Moral Imperative Initiative

References for the Advocacy Working Group
of the Moral Imperative Initiative
by Faith Based groups working at the United Nations

As part of our work to create multifaith moral arguments to change behavior towards our planet, we are collecting and drafting templates for consideration:

We will use these in our work with the executive committee and the outreach committee.

We are collecting existing advocacy tool kits:

We are collecting other faith-based advocacy materials:

We anticipate participating in a side event prior to the UN General Assembly next September in NYC.

While this page is intended as a working site for group members, if you are reading this with interest please feel free to email potential materials for inclusion to groveharris (at) gmail.com.

What’s New with the Moral Imperative? Click for articles >>

 

Overview

Global Religious and Faith-Based Organization Leaders Issue Call and
Commitment to End Extreme Poverty by 2030 >>

The announcement from global faith leaders arose from the World Bank’s “Faith Based and Religious Leaders Roundtable” held on February 18 (2015), the first high-level meeting between World Bank Group President Jim Yong Kim and faith leaders…. Endorsers are committed to galvanizing greater commitment and action from within the faith community globally and across every sector to end extreme poverty.

The statement, Ending Extreme Poverty: A Moral and Spiritual Imperative, is available online.

In April 2015, over 40 global religious and faith-based organization leaders issued a “Moral and Spiritual Imperative to End Extreme Poverty” in an event sponsored by the World Bank Group. A diverse group of multi-faith leaders, the World Bank Faith Initiative and the UN Inter-Agency Task Force on Religion and Development worked collaboratively to develop a Faith-based Action Framework to End Extreme Poverty and Realize the SDGs, which outlines a series of strategies that faith leaders and communities are committed to in order to help end the scourge of extreme poverty and advance sustainable development.

The Framework was discussed and affirmed during a strategy session of FBO and religious leaders on the 24 September 2015 in New York. It was organized around three core commitments that emanate from the moral imperative statement: 1) generate and be guided by evidence, 2) advocate around implementation and to increase accountability, 3) foster effective and greater collaboration. One of the outcomes from this event was to establish 3 working groups to discern on the best way to engage a broader array of faith leaders, faith-based organizations and religious communities to share in the responsibility of implementing the Post-2015 Sustainable Development Goals, in the monitoring and evaluation of progress, and ensuring the universal application and ultimate success of the SDGs by 2030.

The Faith-based Action Framework to End Extreme Poverty and Realize the SDGs (español) outlines a series of strategies that faith leaders and communities are committed to in order to help end the scourge of extreme poverty and advance sustainable development—by restoring right relationships among people, affirming human dignity, and opening the door to the holistic development of all people.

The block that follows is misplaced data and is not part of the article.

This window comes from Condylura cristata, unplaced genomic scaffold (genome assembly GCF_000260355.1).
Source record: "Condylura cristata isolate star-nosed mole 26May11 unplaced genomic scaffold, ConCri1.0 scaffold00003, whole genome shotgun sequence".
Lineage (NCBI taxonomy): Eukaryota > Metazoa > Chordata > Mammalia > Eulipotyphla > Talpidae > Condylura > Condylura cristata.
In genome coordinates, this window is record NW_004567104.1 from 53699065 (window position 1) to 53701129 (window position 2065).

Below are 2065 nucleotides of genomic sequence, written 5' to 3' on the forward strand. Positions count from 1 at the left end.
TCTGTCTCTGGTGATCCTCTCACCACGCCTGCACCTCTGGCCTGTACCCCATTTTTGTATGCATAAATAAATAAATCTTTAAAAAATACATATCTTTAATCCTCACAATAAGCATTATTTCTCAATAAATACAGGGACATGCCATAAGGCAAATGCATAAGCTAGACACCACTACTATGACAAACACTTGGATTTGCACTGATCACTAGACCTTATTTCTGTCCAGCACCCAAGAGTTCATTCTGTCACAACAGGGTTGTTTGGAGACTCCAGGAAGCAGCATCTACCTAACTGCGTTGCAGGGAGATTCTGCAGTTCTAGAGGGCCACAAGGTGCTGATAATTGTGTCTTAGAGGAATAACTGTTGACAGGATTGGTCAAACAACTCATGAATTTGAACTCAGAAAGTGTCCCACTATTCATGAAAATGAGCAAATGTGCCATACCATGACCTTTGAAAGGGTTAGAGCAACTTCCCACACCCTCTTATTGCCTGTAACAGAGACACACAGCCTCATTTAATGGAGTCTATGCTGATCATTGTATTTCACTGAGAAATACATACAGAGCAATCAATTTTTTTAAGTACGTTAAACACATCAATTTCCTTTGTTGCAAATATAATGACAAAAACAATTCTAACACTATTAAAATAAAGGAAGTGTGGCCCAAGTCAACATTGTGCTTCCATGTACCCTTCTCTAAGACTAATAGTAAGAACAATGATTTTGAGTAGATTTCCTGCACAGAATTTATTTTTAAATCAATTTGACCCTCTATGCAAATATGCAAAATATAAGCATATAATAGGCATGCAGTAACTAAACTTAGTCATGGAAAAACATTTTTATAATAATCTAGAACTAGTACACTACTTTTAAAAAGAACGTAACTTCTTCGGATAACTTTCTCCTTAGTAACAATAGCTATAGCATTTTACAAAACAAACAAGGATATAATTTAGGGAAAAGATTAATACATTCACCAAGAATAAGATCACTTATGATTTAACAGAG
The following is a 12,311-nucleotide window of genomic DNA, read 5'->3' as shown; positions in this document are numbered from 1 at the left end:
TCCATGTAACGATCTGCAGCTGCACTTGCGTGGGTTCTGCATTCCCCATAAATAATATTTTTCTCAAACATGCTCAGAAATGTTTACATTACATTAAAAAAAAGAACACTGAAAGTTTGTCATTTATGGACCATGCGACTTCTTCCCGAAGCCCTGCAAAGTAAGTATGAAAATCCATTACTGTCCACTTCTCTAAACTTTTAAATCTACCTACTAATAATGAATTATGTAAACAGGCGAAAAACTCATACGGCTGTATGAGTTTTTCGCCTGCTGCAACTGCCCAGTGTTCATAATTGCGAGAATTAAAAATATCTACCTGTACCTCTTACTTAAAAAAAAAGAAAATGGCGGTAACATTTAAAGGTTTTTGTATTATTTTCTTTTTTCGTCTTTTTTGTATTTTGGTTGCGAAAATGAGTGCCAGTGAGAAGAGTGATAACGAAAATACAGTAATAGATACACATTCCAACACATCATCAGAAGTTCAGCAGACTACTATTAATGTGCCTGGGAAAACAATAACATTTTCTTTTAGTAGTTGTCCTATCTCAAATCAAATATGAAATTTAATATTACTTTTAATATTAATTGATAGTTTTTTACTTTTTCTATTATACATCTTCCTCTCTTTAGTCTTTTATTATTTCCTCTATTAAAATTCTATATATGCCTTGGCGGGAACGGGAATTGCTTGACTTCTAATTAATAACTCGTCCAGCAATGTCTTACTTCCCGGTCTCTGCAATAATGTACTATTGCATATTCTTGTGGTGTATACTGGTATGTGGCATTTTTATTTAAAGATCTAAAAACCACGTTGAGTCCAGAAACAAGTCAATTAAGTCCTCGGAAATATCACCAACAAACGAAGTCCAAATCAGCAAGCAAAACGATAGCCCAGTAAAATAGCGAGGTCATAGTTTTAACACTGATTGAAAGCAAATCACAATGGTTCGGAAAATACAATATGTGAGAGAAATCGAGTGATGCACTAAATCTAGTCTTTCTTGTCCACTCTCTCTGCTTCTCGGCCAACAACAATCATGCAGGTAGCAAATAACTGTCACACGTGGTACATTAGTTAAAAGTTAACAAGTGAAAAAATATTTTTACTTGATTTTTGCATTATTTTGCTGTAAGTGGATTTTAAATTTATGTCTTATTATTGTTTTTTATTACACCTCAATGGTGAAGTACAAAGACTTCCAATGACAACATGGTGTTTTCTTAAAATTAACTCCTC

The Framework is organized around three core commitments that emanate from the moral imperative statement. First, the commitment to generate and be guided by evidence. Second, the commitment to advocate by engaging the moral authority of religious leaders and their substantial constituencies. Advocacy will be pivotal for holding governments and other development actors accountable to their promises related to the SDGs. Third, the commitment to foster more effective collaboration between religious and other development actors, including governments, the World Bank Group, the United Nations and the private sector.

The three working groups are Advocacy, Evidence and Collaboration, under an executive committee.

Intersections between the Tasks of the Moral Imperative Working Groups >> 

 

Work Plan for the Advocacy Working Group

1. Review and refine the objectives and actions of the Advocacy pillar of the Action Framework
2. Develop strategies to implement the objectives and actions included in the Framework at national, regional, and global levels (if appropriate)
3. Identify additional specific, advocacy-related objectives or projects of interest to members, and connect members pursuing those projects with resources and contacts
A work plan will be developed and will specify:
– Specific objectives and scope of work of the Working Group
– Actions to be taken by the Working Group members
– Timeline
– Responsibilities

Terms of Reference for Advocacy Working Group >>

Minutes

Members of the Moral Imperative Initiative

PRINCIPAL

ORGANIZATION

PROXY

Adam Taylor World Bank Group
Andrew Hassett World Vision International Christo Greyling
Asavari Herwadkar Ojus Medical Institute
Azza Karam UNFPA – IATF-FBO
Cheryl Morrissey Pax Christi International; FFD NGO UN Committee
Francisco Alvarez Catholic Church of Ecuador
Fred Nyabera Arigatou International End Child Poverty Rebeca Rios-Kohn
Gabriel Salguero National Latino Evangelical Coalition
Garrett Grigsby Christian Connections for International Health
Genie Kagawa NGO Committee on Spirituality, Values
Grove Harris Temple of Understanding
Husna Parvin Ahmad Global One 2015 Shanza Ali
Imrana Umar International Interfaith Peace Corps
Joseph Cornelius Donnelly Caritas Interantionalis
Liberato Bautista United Methodist Church – GBCS
Lynnaia Main The Episcopal Church – Global Relations Mission
Mohamed Ashmawey Islamic Relief Worldwide
Rudelmar Bueno de Faria World Council of Churches Dinesh Suna
Ruth W. Messinger American Jewish World Service Lilach Shafir
Sadhvi Bhagawati Global Interfaith WASH Alliance Pujya Swami Chidanand Saraswati
Moderator Rudelmar Bueno de Faria
Vice-moderator Genie Kagawa